I’ll explain how the Canadian dollar’s decline could affect your personal finances and share some helpful tips to make your money go further.
HOW LOONIE’S FALL IMPACTS YOUR FINANCES
The World Bank recently published a report indicating that Canada, along with the rest of the world, could be headed for a global recession in 2023.
This, combined with the falling value of the Canadian dollar, could have some negative effects on the daily finances of Canadians.
higher food prices
If you’ve been to your local supermarket recently, you’ve probably noticed that the cost of groceries and other essentials has increased due to inflation. As the value of the Canadian dollar falls, the purchasing power also decreases, which could result in spending more money on groceries. Be sure to budget accordingly to accommodate this.
More expensive foreign products
While Canada is certainly a manufacturing hub, many of the products we use on a daily basis are imported from abroad. According to the canadian encyclopediaHere are some of the most common Canadian imports:
- Auto parts for European or Asian import vehicles
- Electronics, such as phones, laptops, and televisions made abroad
- Overseas imported fuel and oil
When the value of the Canadian dollar falls, we can’t buy as much with it. This means that everyday essentials and items can increase in price, which can have a very tangible effect on our monthly account balance.
Other imported products that could become more expensive are household items and clothing.
Fewer buyers and customers for small businesses
If you own a small retail store or service-based business, you might see a reduced number of customers and clients.
Also, as a small business, you’ll likely find your day-to-day operating costs increase as office supplies and other essential business items also become more expensive.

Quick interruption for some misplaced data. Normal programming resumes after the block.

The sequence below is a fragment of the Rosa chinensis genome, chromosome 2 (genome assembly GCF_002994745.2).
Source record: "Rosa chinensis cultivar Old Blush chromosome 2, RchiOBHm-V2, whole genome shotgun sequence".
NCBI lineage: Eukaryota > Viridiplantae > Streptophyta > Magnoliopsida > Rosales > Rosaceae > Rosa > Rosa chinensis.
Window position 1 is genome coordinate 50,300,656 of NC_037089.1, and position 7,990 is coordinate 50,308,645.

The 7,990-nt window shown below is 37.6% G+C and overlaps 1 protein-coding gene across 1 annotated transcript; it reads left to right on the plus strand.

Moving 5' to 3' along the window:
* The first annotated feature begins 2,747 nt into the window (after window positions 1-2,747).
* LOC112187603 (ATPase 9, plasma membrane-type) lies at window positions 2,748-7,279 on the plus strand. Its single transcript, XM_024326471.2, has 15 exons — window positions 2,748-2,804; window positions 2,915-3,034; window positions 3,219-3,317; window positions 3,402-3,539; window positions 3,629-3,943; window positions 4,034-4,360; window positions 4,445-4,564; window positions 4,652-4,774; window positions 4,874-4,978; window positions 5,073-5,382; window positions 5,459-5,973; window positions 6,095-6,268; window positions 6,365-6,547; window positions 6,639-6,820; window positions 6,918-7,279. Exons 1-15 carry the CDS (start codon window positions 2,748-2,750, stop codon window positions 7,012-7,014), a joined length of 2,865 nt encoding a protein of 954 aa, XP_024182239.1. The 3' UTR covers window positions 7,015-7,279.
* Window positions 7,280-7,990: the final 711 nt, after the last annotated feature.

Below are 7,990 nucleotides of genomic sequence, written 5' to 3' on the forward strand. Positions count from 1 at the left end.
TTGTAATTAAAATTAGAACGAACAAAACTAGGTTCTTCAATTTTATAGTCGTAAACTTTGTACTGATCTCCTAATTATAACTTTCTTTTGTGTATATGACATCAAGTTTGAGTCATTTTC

TIPS TO COUNTER THE FALL OF LOONIE
Now that you have a better idea of how the Canadian dollar’s decline could affect your finances, here are some practical tips that can help you get control of your money.
1. Pay off high-interest debt quickly
If you have a loan or credit card balance with a variable interest rate, then you need to focus on paying down your debt as quickly as possible. If your lender or credit card company decides to increase your interest rate, then you could end up paying more money as a result.
The more money you pay on your principal balance now, the less money you’ll have to pay in interest later.
2. Buy essential groceries in bulk
Buying essential groceries in bulk is always a good way to save money. Today, however, I would say that it is more important than ever. Take advantage of your freezer space to store perishable foods and stock up on non-perishable items like canned goods.
The amount you’ll save by shopping with wholesale grocery providers far exceeds the annual membership costs to visit these stores.
3. Avoid major expenses
As essentials get more expensive, I recommend putting off major spending for now. It can be tempting to buy that new car, go on a vacation to the Caribbean, or renovate your kitchen. However, making these purchases could negatively affect your ability to pay for the things that matter most.
4. Cut down on non-essential purchases
In addition to avoiding major expenses, there are other ways Canadians can save money as their spending increases, such as:
- Eating in restaurants less often
- Find free sources of entertainment, like hiking local trails, getting a library card to borrow free books and DVDs, or listening to podcasts
- Get rid of expensive memberships
- Leaving lawn care or snow removal services
- Second-hand shopping instead of buying new clothes
The declining value of the Canadian dollar will undoubtedly affect the wallets of most Canadians. As long as you’re smart with your money, save more than you spend, and focus on the essentials, you should be able to stay on top of your personal finances.
Christopher Liew is a CFA Charterholder and a former Financial Advisor. He writes personal finance advice for thousands of daily Canadian readers on his Awesome Wealth website.
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